Annual Mammograms May Have More False-Positives
Screening Mammograms Every Two Years Cut the Chances of False Alarm, Study Shows
Digital vs. Film Mammography continued...
By the time the first such study began enrolling women a decade ago, "the horse had left the barn," says Kerlikowske, a professor of medicine at the University of California, San Francisco. Today, she says, more than two-thirds of accredited mammography machines in the U.S. are digital, which is more expensive than film.
Kerlikowske and co-researchers analyzed real-world data from about 330,000 women aged 40 to 79 who underwent nearly 900,000 mammograms at facilities in the Breast Cancer Surveillance Consortium. A little more than a third of the mammograms were digital.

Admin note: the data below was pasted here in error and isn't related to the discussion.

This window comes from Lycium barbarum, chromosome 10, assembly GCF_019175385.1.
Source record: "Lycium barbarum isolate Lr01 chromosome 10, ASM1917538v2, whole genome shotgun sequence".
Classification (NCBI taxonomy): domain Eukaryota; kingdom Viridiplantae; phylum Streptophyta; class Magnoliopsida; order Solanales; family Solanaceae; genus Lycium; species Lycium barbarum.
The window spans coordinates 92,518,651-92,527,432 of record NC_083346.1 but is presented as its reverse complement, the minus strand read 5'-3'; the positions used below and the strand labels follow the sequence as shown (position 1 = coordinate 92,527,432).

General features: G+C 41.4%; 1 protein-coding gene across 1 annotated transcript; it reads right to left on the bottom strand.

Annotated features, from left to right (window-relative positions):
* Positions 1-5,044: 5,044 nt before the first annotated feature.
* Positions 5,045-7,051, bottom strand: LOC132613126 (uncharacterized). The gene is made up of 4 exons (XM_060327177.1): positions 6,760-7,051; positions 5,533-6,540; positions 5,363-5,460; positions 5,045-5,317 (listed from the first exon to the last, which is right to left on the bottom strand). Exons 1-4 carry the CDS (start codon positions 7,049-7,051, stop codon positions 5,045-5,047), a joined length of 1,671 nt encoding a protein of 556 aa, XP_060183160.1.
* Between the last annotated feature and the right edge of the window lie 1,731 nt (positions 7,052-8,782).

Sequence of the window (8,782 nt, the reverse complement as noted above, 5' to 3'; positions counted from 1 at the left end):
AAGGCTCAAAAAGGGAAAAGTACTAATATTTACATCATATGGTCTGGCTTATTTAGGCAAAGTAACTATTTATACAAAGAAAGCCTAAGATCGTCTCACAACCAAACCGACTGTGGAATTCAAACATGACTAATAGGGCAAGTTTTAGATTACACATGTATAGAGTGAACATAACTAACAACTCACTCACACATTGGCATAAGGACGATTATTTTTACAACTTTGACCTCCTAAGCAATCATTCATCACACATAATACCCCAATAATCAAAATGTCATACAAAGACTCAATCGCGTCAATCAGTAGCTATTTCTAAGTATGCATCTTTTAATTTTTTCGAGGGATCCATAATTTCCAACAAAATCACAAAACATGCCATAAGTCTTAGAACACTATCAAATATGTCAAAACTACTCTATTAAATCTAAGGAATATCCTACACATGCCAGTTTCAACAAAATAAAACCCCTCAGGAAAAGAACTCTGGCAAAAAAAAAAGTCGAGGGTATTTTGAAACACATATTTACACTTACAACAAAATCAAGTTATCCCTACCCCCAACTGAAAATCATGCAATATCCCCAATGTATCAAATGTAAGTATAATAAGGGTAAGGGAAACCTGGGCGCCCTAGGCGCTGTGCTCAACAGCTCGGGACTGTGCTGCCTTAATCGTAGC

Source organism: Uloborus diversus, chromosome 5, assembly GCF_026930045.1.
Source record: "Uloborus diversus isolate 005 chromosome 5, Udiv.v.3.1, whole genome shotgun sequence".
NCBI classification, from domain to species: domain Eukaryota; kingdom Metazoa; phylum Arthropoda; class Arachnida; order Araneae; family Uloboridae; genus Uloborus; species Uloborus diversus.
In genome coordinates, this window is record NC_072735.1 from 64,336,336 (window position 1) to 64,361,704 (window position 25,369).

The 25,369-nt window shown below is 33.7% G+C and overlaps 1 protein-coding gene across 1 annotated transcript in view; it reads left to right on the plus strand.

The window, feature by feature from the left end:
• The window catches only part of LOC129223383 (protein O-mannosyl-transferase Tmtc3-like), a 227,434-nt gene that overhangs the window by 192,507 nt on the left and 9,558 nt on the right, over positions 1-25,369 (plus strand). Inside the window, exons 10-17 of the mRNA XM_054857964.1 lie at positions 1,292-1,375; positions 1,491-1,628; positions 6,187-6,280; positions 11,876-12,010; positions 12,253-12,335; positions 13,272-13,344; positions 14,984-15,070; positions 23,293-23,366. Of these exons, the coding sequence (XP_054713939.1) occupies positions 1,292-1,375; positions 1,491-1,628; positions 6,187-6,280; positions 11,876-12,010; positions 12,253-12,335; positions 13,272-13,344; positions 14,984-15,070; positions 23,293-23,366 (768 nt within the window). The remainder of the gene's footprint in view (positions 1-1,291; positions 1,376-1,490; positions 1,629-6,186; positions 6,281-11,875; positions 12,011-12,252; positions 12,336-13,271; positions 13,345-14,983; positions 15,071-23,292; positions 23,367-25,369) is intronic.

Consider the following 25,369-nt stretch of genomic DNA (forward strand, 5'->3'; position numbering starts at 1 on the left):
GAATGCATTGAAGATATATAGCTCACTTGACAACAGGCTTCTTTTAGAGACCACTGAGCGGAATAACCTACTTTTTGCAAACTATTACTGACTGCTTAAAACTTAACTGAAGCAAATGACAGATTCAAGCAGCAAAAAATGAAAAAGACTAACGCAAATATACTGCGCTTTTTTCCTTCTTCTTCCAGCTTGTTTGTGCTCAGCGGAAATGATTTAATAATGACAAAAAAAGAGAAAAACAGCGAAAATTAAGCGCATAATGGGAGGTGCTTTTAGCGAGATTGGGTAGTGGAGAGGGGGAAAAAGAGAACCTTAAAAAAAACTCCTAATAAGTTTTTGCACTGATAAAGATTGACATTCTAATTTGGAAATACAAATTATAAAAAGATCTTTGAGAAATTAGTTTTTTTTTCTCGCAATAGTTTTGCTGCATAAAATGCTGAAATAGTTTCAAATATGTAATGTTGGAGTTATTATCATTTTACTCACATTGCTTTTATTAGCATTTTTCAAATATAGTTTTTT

Kerlikowske says her study found that the two technologies are similar in women 50 to 79. If digital had been worse, she says, "then we'd be in trouble."
Because radiologists can manipulate digital mammograms, women who opt to begin screening in their 40s might choose digital mammography to optimize cancer detection in their denser breasts, the researchers write.
The new studies appear in the Annals of Internal Medicine.